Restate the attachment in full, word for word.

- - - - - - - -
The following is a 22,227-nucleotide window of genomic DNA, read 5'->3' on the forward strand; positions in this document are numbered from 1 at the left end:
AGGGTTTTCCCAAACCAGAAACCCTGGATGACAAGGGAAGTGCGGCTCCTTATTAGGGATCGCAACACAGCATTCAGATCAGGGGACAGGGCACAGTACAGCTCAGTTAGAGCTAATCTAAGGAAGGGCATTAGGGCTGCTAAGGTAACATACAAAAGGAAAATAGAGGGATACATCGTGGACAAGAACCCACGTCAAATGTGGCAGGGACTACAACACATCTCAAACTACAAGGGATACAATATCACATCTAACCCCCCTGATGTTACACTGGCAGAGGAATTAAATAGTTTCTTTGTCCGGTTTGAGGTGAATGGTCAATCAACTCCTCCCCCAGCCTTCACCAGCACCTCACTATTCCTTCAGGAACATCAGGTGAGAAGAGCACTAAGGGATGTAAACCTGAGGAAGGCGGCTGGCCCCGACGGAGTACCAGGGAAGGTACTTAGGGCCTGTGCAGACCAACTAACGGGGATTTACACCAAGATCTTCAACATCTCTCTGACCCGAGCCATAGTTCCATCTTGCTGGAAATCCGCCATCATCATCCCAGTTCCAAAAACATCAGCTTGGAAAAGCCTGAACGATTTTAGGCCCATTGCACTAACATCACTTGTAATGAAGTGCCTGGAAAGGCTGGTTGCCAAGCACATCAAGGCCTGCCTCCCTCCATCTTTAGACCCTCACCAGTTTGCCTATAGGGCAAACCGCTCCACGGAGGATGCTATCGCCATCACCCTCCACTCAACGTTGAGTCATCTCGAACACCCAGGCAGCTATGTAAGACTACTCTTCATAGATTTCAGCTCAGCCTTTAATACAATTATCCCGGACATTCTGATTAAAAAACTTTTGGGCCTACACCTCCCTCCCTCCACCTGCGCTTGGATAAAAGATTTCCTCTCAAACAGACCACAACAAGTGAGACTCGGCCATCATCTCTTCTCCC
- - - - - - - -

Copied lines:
The following is a 22,227-nucleotide window of genomic DNA, read 5'->3' on the forward strand; positions in this document are numbered from 1 at the left end:
AGGGTTTTCCCAAACCAGAAACCCTGGATGACAAGGGAAGTGCGGCTCCTTATTAGGGATCGCAACACAGCATTCAGATCAGGGGACAGGGCACAGTACAGCTCAGTTAGAGCTAATCTAAGGAAGGGCATTAGGGCTGCTAAGGTAACATACAAAAGGAAAATAGAGGGATACATCGTGGACAAGAACCCACGTCAAATGTGGCAGGGACTACAACACATCTCAAACTACAAGGGATACAATATCACATCTAACCCCCCTGATGTTACACTGGCAGAGGAATTAAATAGTTTCTTTGTCCGGTTTGAGGTGAATGGTCAATCAACTCCTCCCCCAGCCTTCACCAGCACCTCACTATTCCTTCAGGAACATCAGGTGAGAAGAGCACTAAGGGATGTAAACCTGAGGAAGGCGGCTGGCCCCGACGGAGTACCAGGGAAGGTACTTAGGGCCTGTGCAGACCAACTAACGGGGATTTACACCAAGATCTTCAACATCTCTCTGACCCGAGCCATAGTTCCATCTTGCTGGAAATCCGCCATCATCATCCCAGTTCCAAAAACATCAGCTTGGAAAAGCCTGAACGATTTTAGGCCCATTGCACTAACATCACTTGTAATGAAGTGCCTGGAAAGGCTGGTTGCCAAGCACATCAAGGCCTGCCTCCCTCCATCTTTAGACCCTCACCAGTTTGCCTATAGGGCAAACCGCTCCACGGAGGATGCTATCGCCATCACCCTCCACTCAACGTTGAGTCATCTCGAACACCCAGGCAGCTATGTAAGACTACTCTTCATAGATTTCAGCTCAGCCTTTAATACAATTATCCCGGACATTCTGATTAAAAAACTTTTGGGCCTACACCTCCCTCCCTCCACCTGCGCTTGGATAAAAGATTTCCTCTCAAACAGACCACAACAAGTGAGACTCGGCCATCATCTCTTCTCCC